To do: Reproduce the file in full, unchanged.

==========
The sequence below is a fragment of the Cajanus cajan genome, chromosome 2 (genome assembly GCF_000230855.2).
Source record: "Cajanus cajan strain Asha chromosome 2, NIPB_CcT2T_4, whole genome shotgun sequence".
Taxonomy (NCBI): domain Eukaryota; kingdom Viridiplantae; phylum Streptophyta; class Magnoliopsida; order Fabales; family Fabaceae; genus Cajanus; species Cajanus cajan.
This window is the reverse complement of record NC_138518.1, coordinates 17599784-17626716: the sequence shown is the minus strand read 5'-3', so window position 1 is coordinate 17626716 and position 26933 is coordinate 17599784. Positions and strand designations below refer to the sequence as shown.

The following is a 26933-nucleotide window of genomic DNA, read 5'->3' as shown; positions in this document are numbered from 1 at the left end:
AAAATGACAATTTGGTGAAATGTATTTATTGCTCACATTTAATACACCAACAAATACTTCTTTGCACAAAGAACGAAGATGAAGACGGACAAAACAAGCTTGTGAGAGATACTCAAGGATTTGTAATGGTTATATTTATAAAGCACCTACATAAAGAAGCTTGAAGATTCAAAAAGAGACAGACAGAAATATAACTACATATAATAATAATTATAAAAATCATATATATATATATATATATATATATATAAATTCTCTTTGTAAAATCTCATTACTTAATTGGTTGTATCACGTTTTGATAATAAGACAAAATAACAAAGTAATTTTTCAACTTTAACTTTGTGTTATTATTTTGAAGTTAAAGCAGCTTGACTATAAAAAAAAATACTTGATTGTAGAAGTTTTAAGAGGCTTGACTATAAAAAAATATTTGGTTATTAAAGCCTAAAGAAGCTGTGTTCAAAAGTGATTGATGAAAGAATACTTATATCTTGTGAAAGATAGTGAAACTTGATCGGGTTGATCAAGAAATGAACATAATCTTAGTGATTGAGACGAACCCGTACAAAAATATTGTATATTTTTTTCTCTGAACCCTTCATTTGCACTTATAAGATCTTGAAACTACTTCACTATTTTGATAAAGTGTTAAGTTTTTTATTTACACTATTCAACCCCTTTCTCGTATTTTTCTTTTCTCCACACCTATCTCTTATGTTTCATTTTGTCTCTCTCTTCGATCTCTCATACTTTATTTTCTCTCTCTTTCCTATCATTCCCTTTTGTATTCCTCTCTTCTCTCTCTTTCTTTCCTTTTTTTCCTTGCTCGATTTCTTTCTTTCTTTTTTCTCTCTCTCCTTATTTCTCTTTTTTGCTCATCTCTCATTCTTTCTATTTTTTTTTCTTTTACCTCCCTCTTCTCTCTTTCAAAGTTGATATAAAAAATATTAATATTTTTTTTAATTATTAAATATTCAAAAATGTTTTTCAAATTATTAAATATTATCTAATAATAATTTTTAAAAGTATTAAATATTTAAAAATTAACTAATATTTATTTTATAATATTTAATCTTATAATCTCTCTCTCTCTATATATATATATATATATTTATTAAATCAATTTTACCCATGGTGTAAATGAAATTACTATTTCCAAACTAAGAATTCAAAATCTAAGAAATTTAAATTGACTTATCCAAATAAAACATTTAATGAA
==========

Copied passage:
The sequence below is a fragment of the Cajanus cajan genome, chromosome 2 (genome assembly GCF_000230855.2).
Source record: "Cajanus cajan strain Asha chromosome 2, NIPB_CcT2T_4, whole genome shotgun sequence".
Taxonomy (NCBI): domain Eukaryota; kingdom Viridiplantae; phylum Streptophyta; class Magnoliopsida; order Fabales; family Fabaceae; genus Cajanus; species Cajanus cajan.
This window is the reverse complement of record NC_138518.1, coordinates 17599784-17626716: the sequence shown is the minus strand read 5'-3', so window position 1 is coordinate 17626716 and position 26933 is coordinate 17599784. Positions and strand designations below refer to the sequence as shown.

The following is a 26933-nucleotide window of genomic DNA, read 5'->3' as shown; positions in this document are numbered from 1 at the left end:
AAAATGACAATTTGGTGAAATGTATTTATTGCTCACATTTAATACACCAACAAATACTTCTTTGCACAAAGAACGAAGATGAAGACGGACAAAACAAGCTTGTGAGAGATACTCAAGGATTTGTAATGGTTATATTTATAAAGCACCTACATAAAGAAGCTTGAAGATTCAAAAAGAGACAGACAGAAATATAACTACATATAATAATAATTATAAAAATCATATATATATATATATATATATATATATAAATTCTCTTTGTAAAATCTCATTACTTAATTGGTTGTATCACGTTTTGATAATAAGACAAAATAACAAAGTAATTTTTCAACTTTAACTTTGTGTTATTATTTTGAAGTTAAAGCAGCTTGACTATAAAAAAAAATACTTGATTGTAGAAGTTTTAAGAGGCTTGACTATAAAAAAATATTTGGTTATTAAAGCCTAAAGAAGCTGTGTTCAAAAGTGATTGATGAAAGAATACTTATATCTTGTGAAAGATAGTGAAACTTGATCGGGTTGATCAAGAAATGAACATAATCTTAGTGATTGAGACGAACCCGTACAAAAATATTGTATATTTTTTTCTCTGAACCCTTCATTTGCACTTATAAGATCTTGAAACTACTTCACTATTTTGATAAAGTGTTAAGTTTTTTATTTACACTATTCAACCCCTTTCTCGTATTTTTCTTTTCTCCACACCTATCTCTTATGTTTCATTTTGTCTCTCTCTTCGATCTCTCATACTTTATTTTCTCTCTCTTTCCTATCATTCCCTTTTGTATTCCTCTCTTCTCTCTCTTTCTTTCCTTTTTTTCCTTGCTCGATTTCTTTCTTTCTTTTTTCTCTCTCTCCTTATTTCTCTTTTTTGCTCATCTCTCATTCTTTCTATTTTTTTTTCTTTTACCTCCCTCTTCTCTCTTTCAAAGTTGATATAAAAAATATTAATATTTTTTTTAATTATTAAATATTCAAAAATGTTTTTCAAATTATTAAATATTATCTAATAATAATTTTTAAAAGTATTAAATATTTAAAAATTAACTAATATTTATTTTATAATATTTAATCTTATAATCTCTCTCTCTCTATATATATATATATATATTTATTAAATCAATTTTACCCATGGTGTAAATGAAATTACTATTTCCAAACTAAGAATTCAAAATCTAAGAAATTTAAATTGACTTATCCAAATAAAACATTTAATGAA